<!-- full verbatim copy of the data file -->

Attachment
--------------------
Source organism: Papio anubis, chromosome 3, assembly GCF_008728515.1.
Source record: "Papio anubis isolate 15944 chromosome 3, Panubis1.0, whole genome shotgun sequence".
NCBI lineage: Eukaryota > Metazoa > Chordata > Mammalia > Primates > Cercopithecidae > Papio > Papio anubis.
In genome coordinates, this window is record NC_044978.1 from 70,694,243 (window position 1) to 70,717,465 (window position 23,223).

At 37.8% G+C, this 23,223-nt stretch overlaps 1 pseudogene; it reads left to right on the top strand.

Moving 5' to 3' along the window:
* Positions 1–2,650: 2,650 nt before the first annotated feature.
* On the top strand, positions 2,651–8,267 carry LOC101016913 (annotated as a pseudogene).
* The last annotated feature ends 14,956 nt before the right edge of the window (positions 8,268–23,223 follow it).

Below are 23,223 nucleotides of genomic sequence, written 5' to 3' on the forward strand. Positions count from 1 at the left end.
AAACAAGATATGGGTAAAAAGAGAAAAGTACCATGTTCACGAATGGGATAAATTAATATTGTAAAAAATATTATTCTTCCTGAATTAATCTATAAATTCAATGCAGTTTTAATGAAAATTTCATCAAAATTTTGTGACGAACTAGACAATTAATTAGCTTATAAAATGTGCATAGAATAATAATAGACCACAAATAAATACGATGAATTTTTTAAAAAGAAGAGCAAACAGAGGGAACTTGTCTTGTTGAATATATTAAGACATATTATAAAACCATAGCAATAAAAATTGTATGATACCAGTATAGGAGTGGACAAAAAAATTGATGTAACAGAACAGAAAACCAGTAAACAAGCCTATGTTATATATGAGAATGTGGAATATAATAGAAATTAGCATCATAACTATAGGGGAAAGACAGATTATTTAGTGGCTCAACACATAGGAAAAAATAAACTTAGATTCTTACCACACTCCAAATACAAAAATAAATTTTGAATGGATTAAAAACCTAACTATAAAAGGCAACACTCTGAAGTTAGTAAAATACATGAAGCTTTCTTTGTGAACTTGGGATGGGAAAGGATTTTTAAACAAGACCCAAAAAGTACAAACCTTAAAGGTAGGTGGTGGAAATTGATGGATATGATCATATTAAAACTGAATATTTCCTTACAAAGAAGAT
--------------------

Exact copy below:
Source organism: Papio anubis, chromosome 3, assembly GCF_008728515.1.
Source record: "Papio anubis isolate 15944 chromosome 3, Panubis1.0, whole genome shotgun sequence".
NCBI lineage: Eukaryota > Metazoa > Chordata > Mammalia > Primates > Cercopithecidae > Papio > Papio anubis.
In genome coordinates, this window is record NC_044978.1 from 70,694,243 (window position 1) to 70,717,465 (window position 23,223).

At 37.8% G+C, this 23,223-nt stretch overlaps 1 pseudogene; it reads left to right on the top strand.

Moving 5' to 3' along the window:
* Positions 1–2,650: 2,650 nt before the first annotated feature.
* On the top strand, positions 2,651–8,267 carry LOC101016913 (annotated as a pseudogene).
* The last annotated feature ends 14,956 nt before the right edge of the window (positions 8,268–23,223 follow it).

Below are 23,223 nucleotides of genomic sequence, written 5' to 3' on the forward strand. Positions count from 1 at the left end.
AAACAAGATATGGGTAAAAAGAGAAAAGTACCATGTTCACGAATGGGATAAATTAATATTGTAAAAAATATTATTCTTCCTGAATTAATCTATAAATTCAATGCAGTTTTAATGAAAATTTCATCAAAATTTTGTGACGAACTAGACAATTAATTAGCTTATAAAATGTGCATAGAATAATAATAGACCACAAATAAATACGATGAATTTTTTAAAAAGAAGAGCAAACAGAGGGAACTTGTCTTGTTGAATATATTAAGACATATTATAAAACCATAGCAATAAAAATTGTATGATACCAGTATAGGAGTGGACAAAAAAATTGATGTAACAGAACAGAAAACCAGTAAACAAGCCTATGTTATATATGAGAATGTGGAATATAATAGAAATTAGCATCATAACTATAGGGGAAAGACAGATTATTTAGTGGCTCAACACATAGGAAAAAATAAACTTAGATTCTTACCACACTCCAAATACAAAAATAAATTTTGAATGGATTAAAAACCTAACTATAAAAGGCAACACTCTGAAGTTAGTAAAATACATGAAGCTTTCTTTGTGAACTTGGGATGGGAAAGGATTTTTAAACAAGACCCAAAAAGTACAAACCTTAAAGGTAGGTGGTGGAAATTGATGGATATGATCATATTAAAACTGAATATTTCCTTACAAAGAAGAT